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About half of female US Air Force Academy cadets were sexually harassed during the 2017-2018 school year, according to a recently released DOD report on sexual harassment and assault at the nation's military academies. US Air Force Academy photo.

Nearly half of female US Air Force Academy cadets—46 percent—were sexually harassed during the 2017-2018 academic year, though only one formal report was received by the school, a Defense Department report on the incidence of sexual harassment and violence at the nation’s three military academies found.

This is on par with findings from the other academies, with 48 percent of female cadets at the US Military Academy at West Point and 56 percent of female midshipmen from the US Naval Academy saying they were harassed.

The report, which includes service academy self-assessments, school-specific summaries, and a DOD survey of students from all three schools, also found that 15.1 percent of USAFA female cadets said they experienced unwanted sexual contact—whose definition, for survey purposes, ranged from being sexually touched without their consent to rape—in the past academic year. The number is up from 11.2 percent in the 2016 report. The report also states female Air Force Academy juniors face a disproportionate risk of being assaulted. However, only 13 percent of all female academy cadets said they reported these attacks.

West Point—16.5 percent of whose women said they experienced unwanted sexual contact—was the only other service academy that saw an increased rate among its women since the 2016 academic year.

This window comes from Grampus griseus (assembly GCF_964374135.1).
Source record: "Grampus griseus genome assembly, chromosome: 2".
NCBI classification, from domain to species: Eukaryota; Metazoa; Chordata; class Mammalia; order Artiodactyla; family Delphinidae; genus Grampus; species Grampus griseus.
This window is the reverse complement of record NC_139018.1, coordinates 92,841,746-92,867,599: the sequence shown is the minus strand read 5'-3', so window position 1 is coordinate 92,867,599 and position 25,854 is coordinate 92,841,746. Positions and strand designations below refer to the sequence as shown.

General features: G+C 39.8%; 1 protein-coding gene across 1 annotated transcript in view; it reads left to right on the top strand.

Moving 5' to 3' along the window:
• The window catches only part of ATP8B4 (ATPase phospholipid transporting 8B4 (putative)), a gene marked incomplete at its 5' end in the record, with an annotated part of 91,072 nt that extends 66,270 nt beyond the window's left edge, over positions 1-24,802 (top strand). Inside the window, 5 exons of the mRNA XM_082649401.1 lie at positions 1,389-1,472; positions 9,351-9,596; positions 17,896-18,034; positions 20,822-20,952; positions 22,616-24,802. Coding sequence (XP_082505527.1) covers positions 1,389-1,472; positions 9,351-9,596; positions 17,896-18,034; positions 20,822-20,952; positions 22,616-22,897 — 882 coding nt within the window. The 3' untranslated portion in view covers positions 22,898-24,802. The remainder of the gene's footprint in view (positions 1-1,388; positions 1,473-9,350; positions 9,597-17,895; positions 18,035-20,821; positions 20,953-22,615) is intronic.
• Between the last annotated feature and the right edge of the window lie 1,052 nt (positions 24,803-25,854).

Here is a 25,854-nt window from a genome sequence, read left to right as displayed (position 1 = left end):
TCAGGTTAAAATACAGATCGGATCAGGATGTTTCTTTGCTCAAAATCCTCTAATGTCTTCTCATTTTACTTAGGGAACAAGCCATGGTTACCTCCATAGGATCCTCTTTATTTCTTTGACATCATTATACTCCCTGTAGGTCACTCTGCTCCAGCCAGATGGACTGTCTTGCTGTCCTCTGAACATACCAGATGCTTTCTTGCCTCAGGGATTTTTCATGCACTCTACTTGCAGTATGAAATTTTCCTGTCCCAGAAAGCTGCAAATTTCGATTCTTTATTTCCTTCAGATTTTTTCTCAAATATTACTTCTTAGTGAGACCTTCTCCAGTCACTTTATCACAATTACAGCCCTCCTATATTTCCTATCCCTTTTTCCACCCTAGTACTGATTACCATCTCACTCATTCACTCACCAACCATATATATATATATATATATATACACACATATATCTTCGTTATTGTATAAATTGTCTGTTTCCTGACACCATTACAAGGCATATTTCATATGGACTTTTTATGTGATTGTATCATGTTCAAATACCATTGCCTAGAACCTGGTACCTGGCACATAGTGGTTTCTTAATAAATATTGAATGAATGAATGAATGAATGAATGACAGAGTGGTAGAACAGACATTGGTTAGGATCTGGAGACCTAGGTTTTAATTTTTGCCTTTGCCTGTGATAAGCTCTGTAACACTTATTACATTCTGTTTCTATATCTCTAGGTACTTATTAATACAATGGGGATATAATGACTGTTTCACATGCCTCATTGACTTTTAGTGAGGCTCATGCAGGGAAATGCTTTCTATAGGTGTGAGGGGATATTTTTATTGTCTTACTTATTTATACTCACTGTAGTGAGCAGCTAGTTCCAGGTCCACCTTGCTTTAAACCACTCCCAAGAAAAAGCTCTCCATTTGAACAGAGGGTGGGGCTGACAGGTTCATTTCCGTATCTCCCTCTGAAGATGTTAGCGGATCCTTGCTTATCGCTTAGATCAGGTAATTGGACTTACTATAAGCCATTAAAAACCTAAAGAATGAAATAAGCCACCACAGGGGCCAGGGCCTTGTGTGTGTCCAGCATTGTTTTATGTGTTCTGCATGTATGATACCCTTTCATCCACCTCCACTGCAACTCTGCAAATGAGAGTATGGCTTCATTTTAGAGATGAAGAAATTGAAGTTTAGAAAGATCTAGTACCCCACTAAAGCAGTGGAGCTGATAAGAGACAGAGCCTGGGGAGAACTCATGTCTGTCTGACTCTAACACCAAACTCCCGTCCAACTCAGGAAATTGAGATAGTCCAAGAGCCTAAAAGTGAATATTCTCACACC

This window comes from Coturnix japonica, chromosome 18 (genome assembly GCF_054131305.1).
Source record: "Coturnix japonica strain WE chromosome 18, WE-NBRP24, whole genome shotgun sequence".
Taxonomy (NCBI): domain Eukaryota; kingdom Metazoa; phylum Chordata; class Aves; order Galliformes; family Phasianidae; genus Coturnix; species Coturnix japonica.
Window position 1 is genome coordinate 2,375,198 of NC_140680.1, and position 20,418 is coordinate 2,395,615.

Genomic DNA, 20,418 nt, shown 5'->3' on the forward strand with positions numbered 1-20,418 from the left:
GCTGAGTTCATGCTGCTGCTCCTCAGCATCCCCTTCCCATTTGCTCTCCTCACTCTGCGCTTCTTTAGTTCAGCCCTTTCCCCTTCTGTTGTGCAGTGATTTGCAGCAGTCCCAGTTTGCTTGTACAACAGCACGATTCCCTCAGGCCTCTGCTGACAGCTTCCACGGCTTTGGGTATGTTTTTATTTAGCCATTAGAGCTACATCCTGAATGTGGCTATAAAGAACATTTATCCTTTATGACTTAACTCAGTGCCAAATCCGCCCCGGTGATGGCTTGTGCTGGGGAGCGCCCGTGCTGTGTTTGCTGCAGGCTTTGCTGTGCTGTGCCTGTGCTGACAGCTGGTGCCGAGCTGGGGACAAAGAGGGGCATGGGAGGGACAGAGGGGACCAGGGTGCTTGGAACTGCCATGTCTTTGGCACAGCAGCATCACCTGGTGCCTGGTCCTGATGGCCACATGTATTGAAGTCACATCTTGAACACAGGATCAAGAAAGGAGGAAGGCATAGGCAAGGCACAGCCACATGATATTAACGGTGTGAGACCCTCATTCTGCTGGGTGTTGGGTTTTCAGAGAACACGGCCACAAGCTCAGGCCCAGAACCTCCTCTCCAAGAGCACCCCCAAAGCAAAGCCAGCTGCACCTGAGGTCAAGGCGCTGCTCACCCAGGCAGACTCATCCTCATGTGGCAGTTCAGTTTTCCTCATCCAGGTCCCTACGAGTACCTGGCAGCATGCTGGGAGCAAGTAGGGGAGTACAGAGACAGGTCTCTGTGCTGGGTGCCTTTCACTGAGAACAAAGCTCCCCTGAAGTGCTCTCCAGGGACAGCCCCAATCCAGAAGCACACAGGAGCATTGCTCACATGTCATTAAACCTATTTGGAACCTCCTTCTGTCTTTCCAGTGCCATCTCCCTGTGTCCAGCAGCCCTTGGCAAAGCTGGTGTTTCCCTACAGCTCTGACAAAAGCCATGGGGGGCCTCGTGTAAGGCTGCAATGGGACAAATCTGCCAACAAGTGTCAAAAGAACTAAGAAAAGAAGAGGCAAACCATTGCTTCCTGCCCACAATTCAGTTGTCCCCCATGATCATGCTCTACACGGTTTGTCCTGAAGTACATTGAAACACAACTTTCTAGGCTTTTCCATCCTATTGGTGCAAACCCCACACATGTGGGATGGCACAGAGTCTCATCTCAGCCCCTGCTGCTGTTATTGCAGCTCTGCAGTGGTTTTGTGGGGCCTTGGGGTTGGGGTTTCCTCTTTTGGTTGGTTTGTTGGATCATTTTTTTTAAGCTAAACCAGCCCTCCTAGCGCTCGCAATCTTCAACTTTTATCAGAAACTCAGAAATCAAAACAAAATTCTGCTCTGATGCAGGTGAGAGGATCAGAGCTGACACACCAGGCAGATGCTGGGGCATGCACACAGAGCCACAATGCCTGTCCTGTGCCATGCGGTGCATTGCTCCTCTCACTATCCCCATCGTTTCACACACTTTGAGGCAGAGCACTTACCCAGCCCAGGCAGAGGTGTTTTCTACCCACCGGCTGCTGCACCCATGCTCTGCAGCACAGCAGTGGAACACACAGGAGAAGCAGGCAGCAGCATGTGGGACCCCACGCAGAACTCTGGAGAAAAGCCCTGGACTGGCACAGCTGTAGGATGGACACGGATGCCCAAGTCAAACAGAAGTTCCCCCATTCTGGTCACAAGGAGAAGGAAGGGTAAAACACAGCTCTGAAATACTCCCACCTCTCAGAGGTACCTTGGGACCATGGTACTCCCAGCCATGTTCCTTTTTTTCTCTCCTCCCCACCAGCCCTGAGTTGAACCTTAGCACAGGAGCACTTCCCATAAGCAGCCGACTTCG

The report also noted “concerning climate-related trends” observed at the academy, including:

  • Decreased willingness from cadets of both sexes to call out fellow cadets whose gender-related rhetoric “crossed a line,” as compared with the previous period.

  • Decreased willingness from cadets of both sexes to seek institutional help to stop their classmates from engaging in sexual harassment, as compared with the previous period.

  • A decrease in the percentage of female cadets who believed academy officers’ actions and speech “set good examples,” as compared with the previous period.

  • Fewer female cadets expressed faith that senior leadership at the school “made honest and reasonable efforts to stop sexual assault and harassment,” as compared with the previous period.

“The data clearly indicates we are falling short of what the nation expects and what our service members deserve from their leaders,” Air Force Secretary Heather Wilson said in a Feb. 4 statement provided to Air Force Magazine. “Leaders establish culture, enforce standards, and ensure the safety of those entrusted to their care. This data will inform our review and adjustment of programs and policies.”

Air Force Academy Superintendent Jay Silveria said the institution is "fully engaged in the fight against sexual harassment and sexual assault” at the school. 

“Harm to any one of us is unacceptable, and we will not rest until every cadet at the academy is in an environment where they can focus solely on their professional and personal development as exceptional leaders of character in the US Air Force,” he said.

WHAT’S BEING DONE

In response to DOD’s findings from the 2016-17 academic year, the report said, USAFA has:

  • Developed bystander intervention training aimed at teaching cadets why stepping in to prevent sexual assault matters and how to do so “safely and successfully.”

  • Provided cadets more chances to learn about sexual assault prevention and response.

  • Used “publications and training sessions” to spread the word about “sexual harassment reporting resources”

  • Provided training to officers preparing to lead cadet squadrons so they understand the survey data and can formulate a plan to respond to challenges highlighted.

The report also itemized and explained action plans each service academy put into place in time for the beginning of the 2018-2019 academic year, centering around “prevention, improved reporting, enabling a culture of respect,” and promoting “a more disciplined force.” While the 2017-2018 survey results included in the report don’t reflect the impacts of this DOD-directed planning, a release about the report said, the schools are using the 2017-2018 survey findings “to target their efforts.” It also noted that DOD is providing resources to help supplement and fortify the school’s efforts.